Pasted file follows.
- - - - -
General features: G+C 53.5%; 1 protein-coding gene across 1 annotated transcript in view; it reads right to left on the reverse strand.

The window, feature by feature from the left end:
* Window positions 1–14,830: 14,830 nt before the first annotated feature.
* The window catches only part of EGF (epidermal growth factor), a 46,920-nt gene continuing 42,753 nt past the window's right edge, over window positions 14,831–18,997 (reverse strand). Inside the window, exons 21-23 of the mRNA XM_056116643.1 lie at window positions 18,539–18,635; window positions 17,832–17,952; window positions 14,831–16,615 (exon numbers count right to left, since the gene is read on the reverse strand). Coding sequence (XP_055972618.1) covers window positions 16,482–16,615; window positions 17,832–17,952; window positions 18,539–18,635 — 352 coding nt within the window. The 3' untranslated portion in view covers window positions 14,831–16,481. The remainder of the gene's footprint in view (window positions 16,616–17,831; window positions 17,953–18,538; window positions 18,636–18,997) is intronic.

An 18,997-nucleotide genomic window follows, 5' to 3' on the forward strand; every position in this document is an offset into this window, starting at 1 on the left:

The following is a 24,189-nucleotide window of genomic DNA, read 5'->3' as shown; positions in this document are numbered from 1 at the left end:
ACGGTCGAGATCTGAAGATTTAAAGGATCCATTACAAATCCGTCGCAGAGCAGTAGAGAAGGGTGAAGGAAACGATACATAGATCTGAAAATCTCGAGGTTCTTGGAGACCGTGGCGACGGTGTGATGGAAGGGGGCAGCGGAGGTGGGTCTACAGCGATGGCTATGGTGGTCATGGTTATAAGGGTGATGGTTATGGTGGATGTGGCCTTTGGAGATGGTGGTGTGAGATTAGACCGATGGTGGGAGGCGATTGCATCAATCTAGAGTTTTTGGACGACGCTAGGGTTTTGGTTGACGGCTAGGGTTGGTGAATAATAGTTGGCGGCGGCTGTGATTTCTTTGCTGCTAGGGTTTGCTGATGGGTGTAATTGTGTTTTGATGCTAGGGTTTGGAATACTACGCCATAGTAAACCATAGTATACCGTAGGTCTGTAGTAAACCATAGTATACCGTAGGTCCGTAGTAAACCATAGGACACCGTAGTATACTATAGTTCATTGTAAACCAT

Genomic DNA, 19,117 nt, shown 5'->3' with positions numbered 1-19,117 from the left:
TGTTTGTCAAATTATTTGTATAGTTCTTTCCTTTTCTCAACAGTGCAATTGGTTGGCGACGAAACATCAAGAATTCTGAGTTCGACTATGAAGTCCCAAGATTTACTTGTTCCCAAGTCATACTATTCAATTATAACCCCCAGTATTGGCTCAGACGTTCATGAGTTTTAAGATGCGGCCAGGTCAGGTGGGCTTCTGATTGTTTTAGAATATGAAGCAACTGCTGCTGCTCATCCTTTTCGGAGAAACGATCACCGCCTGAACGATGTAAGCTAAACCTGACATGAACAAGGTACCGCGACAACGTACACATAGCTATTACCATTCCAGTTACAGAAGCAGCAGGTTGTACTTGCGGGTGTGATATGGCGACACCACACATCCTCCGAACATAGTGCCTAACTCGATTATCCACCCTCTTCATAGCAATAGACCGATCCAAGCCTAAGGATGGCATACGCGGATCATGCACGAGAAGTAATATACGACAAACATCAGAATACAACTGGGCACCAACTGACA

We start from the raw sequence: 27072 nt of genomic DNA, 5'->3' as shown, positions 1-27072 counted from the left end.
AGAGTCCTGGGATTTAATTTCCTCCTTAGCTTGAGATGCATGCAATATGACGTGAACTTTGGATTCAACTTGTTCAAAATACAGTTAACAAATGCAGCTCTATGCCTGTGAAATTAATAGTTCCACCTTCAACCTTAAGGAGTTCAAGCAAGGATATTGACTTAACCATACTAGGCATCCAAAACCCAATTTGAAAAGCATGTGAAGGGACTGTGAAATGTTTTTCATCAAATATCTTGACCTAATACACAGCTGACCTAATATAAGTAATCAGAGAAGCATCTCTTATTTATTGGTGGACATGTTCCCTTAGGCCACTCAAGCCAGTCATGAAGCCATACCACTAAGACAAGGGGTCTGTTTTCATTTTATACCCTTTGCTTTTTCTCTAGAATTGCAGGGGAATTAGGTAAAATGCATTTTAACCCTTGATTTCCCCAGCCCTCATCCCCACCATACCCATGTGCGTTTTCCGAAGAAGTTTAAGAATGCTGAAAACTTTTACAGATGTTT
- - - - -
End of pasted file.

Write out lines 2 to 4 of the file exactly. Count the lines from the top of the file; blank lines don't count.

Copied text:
The window, feature by feature from the left end:
* Window positions 1–14,830: 14,830 nt before the first annotated feature.
* The window catches only part of EGF (epidermal growth factor), a 46,920-nt gene continuing 42,753 nt past the window's right edge, over window positions 14,831–18,997 (reverse strand). Inside the window, exons 21-23 of the mRNA XM_056116643.1 lie at window positions 18,539–18,635; window positions 17,832–17,952; window positions 14,831–16,615 (exon numbers count right to left, since the gene is read on the reverse strand). Coding sequence (XP_055972618.1) covers window positions 16,482–16,615; window positions 17,832–17,952; window positions 18,539–18,635 — 352 coding nt within the window. The 3' untranslated portion in view covers window positions 14,831–16,481. The remainder of the gene's footprint in view (window positions 16,616–17,831; window positions 17,953–18,538; window positions 18,636–18,997) is intronic.